Writers International Edition


‘Restarting from culture’ by the ‘“L’ Inedito Letterario” Association to be held from 7-8 May in Pineto, Italy

‘Restarting from culture’ is the title of the initiative envisioned and implemented by the ‘L’Inedito Letterario’ Association in Pineto. The event is taking place from 9.00 to 19.00 on the ground floor of Villa Filiani as an opportunity for the community to get acquainted with cultural reality and with the participating Abruzzo authors and activists.

The Association deals with the dissemination of the creative art of spontaneous writing in an effort to promote new literary talents through initiatives taking place either online or physically. During the programme, a literary project aimed at schools will also be presented. The initiative is under the auspices of the Municipality of Pineto


After the formal address Franco Santoro, Vice-President of the “Literary Inedito”, will be speaking on the role and commitments of the Association, the publishing house, the editorial philosophy and mission, the spontaneity of the literary movement and the “Zero” issue of the literary magazine of the same name.

Stella Chiavaroli and Yvonne Pincelli, organizer of the initiative, will present the book “Grand tour in white heat”. The presentation of the painters of the covers of the Literary Inedito will follow. Next is scheduled for the presentation of the book: “If I read Spinoza, I’m happy” by the author Marco lannucci, followed by the presentation of the books nominated for Campiello 2022 by the authors Marco Belli, Andrea Marchetti and Grazia Mazzeo.

Stefano Ciccone, author in the theological field, will then present his book: “The first seven days of the world”. The event will resume at 3 pm with the books presented at Campiello in 2020 and 2021 by the authors Fabio Martini and Massimo Ferretti. Elisa Mascia and the poets of the Inedito Letterario will speak during the event.
At 5 pm Jacopo Rubini, for “Opaca Fronde” will present “The moon and the mantle: haiku poetry and the spirit of things”. A focus on the world of literature for schools will follow through a meeting with teachers, children and parents. The closure is entrusted to Franco Santoro, who will talk about “Synergies with other organizations, the choices for the future”.

“We have sponsored this initiative with conviction”, explains Ernesto Iezzi, Managing Director for Culture of the Municipality of Pineto, “acknowledging the topics covered and the purpose of the association. There will be many authors and artists present, whom I thank, and it will be an opportunity for the public to get to know their works and realise the importance of cultural promotion. Congratulations to Yvonne Pincelli on this event “.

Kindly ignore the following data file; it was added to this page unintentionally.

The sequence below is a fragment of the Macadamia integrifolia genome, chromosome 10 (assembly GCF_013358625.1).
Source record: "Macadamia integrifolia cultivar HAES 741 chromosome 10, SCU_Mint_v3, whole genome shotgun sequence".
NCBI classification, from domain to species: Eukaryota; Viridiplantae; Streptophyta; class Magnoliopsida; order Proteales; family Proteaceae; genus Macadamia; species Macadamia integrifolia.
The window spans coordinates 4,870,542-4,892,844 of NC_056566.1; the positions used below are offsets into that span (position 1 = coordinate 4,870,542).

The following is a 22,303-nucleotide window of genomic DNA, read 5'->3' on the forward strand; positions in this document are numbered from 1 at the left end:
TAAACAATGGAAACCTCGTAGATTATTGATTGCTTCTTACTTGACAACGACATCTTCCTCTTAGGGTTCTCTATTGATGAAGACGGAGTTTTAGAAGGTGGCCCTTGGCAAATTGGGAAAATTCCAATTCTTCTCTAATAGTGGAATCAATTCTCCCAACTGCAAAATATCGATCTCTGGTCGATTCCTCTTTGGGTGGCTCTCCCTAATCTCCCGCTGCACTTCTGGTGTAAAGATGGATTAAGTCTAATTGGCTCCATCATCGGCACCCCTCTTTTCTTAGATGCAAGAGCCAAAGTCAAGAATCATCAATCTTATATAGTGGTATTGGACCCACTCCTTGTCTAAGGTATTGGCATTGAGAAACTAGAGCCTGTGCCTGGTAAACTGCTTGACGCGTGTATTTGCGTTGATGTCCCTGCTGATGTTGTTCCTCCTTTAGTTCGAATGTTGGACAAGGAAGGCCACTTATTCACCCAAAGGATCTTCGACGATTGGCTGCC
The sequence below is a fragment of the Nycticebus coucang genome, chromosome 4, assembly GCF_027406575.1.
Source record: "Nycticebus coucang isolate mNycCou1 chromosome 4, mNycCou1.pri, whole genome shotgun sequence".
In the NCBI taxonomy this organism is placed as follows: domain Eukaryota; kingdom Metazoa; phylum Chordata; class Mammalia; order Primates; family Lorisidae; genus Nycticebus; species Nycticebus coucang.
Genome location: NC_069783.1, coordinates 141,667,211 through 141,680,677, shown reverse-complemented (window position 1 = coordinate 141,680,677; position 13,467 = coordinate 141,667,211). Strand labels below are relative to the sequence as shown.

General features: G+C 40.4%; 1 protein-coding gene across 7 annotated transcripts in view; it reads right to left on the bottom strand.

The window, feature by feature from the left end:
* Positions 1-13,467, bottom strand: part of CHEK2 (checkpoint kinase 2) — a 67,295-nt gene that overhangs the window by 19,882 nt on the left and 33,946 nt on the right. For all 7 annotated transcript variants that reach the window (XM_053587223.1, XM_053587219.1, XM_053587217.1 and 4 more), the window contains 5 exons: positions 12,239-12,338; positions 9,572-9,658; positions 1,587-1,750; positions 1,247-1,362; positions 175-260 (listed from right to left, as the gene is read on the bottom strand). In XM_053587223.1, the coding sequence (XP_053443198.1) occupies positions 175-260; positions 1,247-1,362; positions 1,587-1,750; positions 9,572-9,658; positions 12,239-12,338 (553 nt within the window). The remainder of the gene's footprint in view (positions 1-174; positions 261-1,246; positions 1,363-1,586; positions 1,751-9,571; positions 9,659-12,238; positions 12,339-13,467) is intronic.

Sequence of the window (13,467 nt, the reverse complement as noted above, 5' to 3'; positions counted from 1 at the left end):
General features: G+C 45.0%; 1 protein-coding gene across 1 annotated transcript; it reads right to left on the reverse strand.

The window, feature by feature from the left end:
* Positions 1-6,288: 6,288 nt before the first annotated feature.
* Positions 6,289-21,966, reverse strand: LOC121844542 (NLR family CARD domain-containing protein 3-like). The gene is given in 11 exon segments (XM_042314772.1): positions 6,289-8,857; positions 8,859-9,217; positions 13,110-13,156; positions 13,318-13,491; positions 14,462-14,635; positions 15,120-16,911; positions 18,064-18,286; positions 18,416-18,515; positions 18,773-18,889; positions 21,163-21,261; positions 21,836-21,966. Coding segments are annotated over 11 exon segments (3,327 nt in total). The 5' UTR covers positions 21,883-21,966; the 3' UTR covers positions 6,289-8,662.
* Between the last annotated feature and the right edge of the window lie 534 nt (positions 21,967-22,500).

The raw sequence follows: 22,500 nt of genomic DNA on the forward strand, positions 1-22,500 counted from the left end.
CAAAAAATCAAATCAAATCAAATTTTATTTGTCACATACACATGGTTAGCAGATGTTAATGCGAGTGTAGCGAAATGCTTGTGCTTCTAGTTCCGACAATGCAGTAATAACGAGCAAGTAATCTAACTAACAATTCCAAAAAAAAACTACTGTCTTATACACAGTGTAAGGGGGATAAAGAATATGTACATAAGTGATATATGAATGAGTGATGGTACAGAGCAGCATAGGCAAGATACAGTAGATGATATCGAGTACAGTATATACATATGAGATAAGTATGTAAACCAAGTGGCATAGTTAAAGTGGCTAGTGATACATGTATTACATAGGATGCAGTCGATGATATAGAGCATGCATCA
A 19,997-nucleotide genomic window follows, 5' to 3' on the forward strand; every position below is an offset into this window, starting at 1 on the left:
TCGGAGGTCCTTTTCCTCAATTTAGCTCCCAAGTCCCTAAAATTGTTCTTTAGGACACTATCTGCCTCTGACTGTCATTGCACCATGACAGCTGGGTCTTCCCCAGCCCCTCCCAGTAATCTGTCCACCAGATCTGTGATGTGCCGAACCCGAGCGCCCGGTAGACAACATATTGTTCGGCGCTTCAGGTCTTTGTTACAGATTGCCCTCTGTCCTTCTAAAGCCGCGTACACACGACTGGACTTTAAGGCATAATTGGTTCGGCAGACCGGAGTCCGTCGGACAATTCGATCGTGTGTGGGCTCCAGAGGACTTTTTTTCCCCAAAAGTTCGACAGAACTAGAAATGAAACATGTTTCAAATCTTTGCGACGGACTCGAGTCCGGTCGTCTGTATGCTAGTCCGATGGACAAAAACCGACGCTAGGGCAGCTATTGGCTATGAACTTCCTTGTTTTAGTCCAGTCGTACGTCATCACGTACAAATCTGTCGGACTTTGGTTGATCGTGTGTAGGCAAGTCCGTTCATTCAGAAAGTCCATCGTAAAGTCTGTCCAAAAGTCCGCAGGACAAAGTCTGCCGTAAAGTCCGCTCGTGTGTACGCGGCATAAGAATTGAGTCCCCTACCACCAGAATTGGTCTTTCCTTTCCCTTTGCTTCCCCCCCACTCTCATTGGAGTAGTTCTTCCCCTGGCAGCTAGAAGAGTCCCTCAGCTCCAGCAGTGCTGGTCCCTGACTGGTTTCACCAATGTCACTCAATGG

As part of the two-day cultural event with the slogan: “RESTARTING FROM CULTURE” and after years of studies and historical research by Geom. Umberto Persichillo, on Sunday 8 May, the following event will take place:

Sunday 8 May from 16.00 to 18.00 – Conference Room


4.15 pm Presentation of the book by the publisher Dr. Fabio Martini;
4 pm Opening address by the Mayor Dr. Peppino Ferrante;
4.30 pm Speech by the author Umberto Persichillo;
4.45 pm Musical break with the singer Teresa Minnillo from Milan;
5.10 pm Speech by Professor Ada Palladino;
5.30 pm Speech by Senator Prof. Giuseppe Astore;
5.50 pm Closing of the programme by the Mayor Dr. Peppino Ferrante.


The month of May is not only the month of nature’s rebirth and the making of May Day wreaths, but also the month of significant celebrations, some happy such as Mother’s Day, but others bloody such as the tobacco workers’ strike in Thessaloniki in 1936. It symbolizes the rights of the workers around the world for a better life.

The month of May is named after the ancient Greek goddess Maia, the goddess of fertility and re-birth. Maia was the daughter of Atlas (the Titan condemned to hold up the celestial heavens for eternity after the Titanomachy) and Pleione, the Oceanid nymph. She lived by herself in a cave on Mount Cyllene in Arcadia. She was the eldest of the seven Pleiades that make up the Pleiades star cluster in the constellation of Taurus. Zeus secretly slept with Maia and she gave birth to Hermes, the god of trade, merchants, commerce, roads, thieves, etc. Hesiod, in his Theogony, refers to this: And Maia, the daughter of Atlas, bore to Zeus glorious Hermes, the herald of the deathless gods, for she went up into his holy bed. Besides giving birth to Hermes, Maia raised the infant Arcas, son of Zeus and the nymph Callisto. The Prefecture of Arcadia in the Peloponnese is named after him. In Greek, Maia means midwife. Aeschylus, the ancient Greek tragedian, identifies Maia the nursing mother with Gaia, the Earth.